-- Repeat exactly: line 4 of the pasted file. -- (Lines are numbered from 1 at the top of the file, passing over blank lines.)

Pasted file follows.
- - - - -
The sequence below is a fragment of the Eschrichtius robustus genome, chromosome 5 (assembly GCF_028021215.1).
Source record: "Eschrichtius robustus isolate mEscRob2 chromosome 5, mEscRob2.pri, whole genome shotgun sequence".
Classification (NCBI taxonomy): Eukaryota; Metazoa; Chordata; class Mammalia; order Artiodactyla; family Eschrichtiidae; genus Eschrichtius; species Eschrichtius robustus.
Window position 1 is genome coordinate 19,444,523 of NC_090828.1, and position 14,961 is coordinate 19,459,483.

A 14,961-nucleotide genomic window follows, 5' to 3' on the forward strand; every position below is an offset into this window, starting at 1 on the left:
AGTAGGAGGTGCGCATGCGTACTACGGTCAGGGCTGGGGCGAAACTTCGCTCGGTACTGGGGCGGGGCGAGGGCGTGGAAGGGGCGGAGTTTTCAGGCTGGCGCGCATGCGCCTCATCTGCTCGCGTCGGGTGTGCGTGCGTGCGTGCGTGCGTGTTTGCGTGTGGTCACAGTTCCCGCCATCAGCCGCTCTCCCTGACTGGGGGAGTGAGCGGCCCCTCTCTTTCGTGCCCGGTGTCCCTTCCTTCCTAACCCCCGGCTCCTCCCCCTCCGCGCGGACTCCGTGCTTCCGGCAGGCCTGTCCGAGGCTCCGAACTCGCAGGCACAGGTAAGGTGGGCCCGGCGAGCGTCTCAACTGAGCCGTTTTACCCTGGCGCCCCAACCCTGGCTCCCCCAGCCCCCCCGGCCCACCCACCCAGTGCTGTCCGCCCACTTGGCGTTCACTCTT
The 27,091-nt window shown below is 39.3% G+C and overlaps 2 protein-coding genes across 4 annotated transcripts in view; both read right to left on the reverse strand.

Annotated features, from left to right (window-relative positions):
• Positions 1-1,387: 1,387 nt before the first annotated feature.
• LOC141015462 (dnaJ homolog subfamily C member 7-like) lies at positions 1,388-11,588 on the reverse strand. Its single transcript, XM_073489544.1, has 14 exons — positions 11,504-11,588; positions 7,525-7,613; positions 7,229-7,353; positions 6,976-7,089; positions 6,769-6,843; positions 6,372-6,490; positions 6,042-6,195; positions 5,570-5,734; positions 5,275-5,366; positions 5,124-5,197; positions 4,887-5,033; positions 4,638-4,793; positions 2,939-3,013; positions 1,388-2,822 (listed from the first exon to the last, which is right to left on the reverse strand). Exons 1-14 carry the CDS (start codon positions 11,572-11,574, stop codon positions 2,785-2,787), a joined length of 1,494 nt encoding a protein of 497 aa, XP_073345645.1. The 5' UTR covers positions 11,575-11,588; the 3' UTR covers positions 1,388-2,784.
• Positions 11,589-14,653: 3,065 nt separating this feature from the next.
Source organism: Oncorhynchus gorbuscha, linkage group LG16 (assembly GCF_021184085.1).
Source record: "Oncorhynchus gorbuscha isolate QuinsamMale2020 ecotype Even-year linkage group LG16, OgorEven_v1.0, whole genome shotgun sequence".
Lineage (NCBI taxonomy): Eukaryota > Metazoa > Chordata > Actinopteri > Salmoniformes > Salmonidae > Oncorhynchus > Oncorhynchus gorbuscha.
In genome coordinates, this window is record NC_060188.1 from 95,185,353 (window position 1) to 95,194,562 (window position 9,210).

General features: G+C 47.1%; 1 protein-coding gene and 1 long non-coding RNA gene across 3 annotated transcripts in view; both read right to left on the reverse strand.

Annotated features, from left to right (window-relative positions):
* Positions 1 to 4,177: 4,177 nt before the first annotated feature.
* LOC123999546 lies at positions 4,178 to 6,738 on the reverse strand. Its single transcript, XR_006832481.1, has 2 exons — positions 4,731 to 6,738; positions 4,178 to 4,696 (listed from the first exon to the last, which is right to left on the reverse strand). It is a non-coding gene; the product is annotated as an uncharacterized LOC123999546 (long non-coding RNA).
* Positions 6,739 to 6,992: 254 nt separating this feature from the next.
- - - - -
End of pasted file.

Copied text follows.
Window position 1 is genome coordinate 19,444,523 of NC_090828.1, and position 14,961 is coordinate 19,459,483.